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SF6 Circuit Breakers vs. Vacuum Circuit Breakers: What’s the Difference?

Time:2023-03-28   Author:As Beam   Browse:

When it comes to high voltage electrical equipment, circuit breakers play an important role in protecting the system from short circuits and overloads. In this article, we’ll take a closer look at two types of circuit breakers: SF6 circuit breakers and vacuum circuit breakers.

 Eaton Vacum Circuit Breaker.png

To start with, circuit breakers are generally used in places where frequent disconnections are needed, while load switches are typically used in places where disconnection is not needed often. However, when it comes to high voltage systems, load switches alone are not sufficient to protect the system from short circuits and overloads. That’s where circuit breakers come in.


There are different types of circuit breakers available, including  high voltage load switches , high voltage circuit breakers, and  high voltage fuses. High voltage load switches are equipped with simple arc-extinguishing devices, which can make and break certain load currents and overload currents, but they cannot interrupt short-circuit currents. Therefore, they must be used in conjunction with high-voltage fuses to remove short-circuit faults.


On the other hand, high voltage circuit breakers have a sophisticated arc extinguishing system that enables them to make and break both normal load currents and certain short-circuit currents. In addition, they can automatically trip under the action of protective relays to remove short-circuit faults. High voltage circuit breakers are classified according to the arc extinguishing medium they use, including oil circuit breakers, SF6 circuit breakers, and vacuum circuit breakers.

ABB Vacum Circuit Breaker.png



Let’s take a closer look at SF6 circuit breakers. These breakers are characterized by their high dielectric strength, which allows them to use fewer breaking elements than air or oil circuit breakers. For example, a 220kV SF6 circuit breaker only requires one or two breaking elements, while an air or oil circuit breaker would require four breaking elements for the same rated voltage level.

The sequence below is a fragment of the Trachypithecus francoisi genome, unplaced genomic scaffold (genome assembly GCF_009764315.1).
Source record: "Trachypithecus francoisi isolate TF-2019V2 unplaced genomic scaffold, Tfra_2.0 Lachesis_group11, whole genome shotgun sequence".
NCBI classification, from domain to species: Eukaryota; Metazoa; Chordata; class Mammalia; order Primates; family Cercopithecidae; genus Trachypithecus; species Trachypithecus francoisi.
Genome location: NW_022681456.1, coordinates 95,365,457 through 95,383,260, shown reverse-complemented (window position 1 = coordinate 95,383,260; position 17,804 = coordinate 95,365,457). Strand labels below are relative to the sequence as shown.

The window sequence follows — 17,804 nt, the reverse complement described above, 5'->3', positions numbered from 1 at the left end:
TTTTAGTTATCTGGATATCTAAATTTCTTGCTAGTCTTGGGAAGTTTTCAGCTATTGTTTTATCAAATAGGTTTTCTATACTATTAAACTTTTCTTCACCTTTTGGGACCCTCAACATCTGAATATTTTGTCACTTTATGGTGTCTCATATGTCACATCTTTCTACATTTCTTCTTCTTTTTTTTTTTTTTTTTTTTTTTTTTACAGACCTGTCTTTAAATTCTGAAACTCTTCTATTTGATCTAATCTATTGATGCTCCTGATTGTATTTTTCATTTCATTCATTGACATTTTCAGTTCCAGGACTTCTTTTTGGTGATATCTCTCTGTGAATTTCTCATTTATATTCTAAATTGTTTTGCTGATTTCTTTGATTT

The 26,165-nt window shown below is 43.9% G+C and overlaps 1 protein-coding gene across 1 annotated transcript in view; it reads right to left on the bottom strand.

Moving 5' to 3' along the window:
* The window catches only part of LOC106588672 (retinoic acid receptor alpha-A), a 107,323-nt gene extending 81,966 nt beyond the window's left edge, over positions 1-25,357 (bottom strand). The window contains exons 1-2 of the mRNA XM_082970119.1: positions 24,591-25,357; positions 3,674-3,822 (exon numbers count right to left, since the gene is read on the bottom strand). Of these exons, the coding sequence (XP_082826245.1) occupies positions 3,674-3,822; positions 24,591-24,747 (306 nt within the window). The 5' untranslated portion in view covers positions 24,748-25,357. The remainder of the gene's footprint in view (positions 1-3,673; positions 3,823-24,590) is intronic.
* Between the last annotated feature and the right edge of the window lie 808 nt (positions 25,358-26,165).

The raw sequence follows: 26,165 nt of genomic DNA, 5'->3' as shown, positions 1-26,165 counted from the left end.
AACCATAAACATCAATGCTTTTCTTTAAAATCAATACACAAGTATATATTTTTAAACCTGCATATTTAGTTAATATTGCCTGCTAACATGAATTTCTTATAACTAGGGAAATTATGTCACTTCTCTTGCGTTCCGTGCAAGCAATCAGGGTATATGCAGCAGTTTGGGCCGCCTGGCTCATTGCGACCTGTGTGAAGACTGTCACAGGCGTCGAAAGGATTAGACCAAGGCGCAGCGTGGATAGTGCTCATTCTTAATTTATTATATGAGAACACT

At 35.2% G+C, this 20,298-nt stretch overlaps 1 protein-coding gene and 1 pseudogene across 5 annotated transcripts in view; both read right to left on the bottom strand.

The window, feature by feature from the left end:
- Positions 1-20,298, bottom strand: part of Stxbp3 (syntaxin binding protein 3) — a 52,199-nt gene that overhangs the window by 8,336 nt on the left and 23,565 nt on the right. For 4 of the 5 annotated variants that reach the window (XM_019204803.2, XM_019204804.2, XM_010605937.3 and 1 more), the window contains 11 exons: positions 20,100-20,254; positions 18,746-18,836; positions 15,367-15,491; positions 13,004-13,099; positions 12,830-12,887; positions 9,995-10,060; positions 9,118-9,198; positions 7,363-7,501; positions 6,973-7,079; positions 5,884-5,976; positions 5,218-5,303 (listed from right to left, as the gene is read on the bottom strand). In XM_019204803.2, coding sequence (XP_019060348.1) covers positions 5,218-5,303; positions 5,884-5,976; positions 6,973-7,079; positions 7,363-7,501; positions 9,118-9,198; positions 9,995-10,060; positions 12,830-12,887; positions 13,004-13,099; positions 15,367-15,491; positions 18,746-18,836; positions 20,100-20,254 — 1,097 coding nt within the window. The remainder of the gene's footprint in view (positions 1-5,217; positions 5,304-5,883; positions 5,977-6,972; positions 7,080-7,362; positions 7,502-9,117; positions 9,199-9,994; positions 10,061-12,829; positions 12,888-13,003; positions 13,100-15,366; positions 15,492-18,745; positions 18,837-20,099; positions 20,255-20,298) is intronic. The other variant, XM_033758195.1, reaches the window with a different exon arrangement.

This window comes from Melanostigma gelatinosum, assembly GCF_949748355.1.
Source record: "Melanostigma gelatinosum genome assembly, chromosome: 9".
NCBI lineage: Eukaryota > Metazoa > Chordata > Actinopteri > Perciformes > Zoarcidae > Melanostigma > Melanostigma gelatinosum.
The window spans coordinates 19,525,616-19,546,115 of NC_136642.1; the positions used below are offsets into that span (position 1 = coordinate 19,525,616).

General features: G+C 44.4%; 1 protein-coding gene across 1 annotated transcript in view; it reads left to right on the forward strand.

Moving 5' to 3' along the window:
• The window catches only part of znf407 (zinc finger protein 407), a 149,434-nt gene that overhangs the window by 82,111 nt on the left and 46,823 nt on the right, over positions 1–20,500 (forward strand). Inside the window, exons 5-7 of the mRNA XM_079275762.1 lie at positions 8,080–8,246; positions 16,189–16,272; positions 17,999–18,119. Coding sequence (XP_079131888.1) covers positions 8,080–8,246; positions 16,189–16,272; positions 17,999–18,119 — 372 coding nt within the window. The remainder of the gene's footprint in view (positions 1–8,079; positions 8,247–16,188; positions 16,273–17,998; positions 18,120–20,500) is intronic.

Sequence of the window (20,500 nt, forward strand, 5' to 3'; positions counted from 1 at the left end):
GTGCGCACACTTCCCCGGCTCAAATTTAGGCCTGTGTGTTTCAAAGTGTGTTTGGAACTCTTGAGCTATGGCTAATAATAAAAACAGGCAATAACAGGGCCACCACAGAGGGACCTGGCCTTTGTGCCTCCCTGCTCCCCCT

In addition, SF6 circuit breakers allow for a greater number of operations and longer maintenance intervals compared to other  circuit breaker types. This is because SF6 gas can be restored after it is decomposed, and the decomposition products generated during the arc are not harmful to the insulating ability of the gas. Moreover, when water content is strictly controlled, the decomposition products generated during the arc do not have corrosive effects on the circuit breaker, so the insulation strength of the gas does not decrease after breaking. As a result, the maintenance intervals of SF6 circuit breakers are longer.


Another advantage of SF6 circuit breakers is their superior breaking performance. They allow for high currents to be interrupted quickly and efficiently, regardless of whether the current is large or small. This is due to the short arcing time and high dielectric strength of SF6 gas.

SF6 Circuit Breaker.png




Moreover, SF6 circuit breakers have a high current-carrying capacity because SF6 gas has a high thermal conductivity and cools the contacts and conductors effectively. Since there is no oxygen in SF6 gas, there is no oxidation problem even at high temperatures.


Lastly, SF6  circuit breakers are often used in fully enclosed system structures, which take up less space and offer superior pollution resistance.


In summary, SF6 circuit breakers and vacuum circuit breakers both offer advantages and disadvantages. While SF6 circuit breakers are efficient, have good breaking performance, and are easy to maintain, vacuum circuit breakers are often preferred for their simplicity, low maintenance, and environmental friendliness. It’s important to carefully consider the specific application and requirements when choosing between these two types of circuit breakers.

New industry Technology regarding to Bussmann fuse, ABB breakers, Amphenol connectors, HPS transformers, etc. 

TAG:   Breaker Circuit Breaker Eaton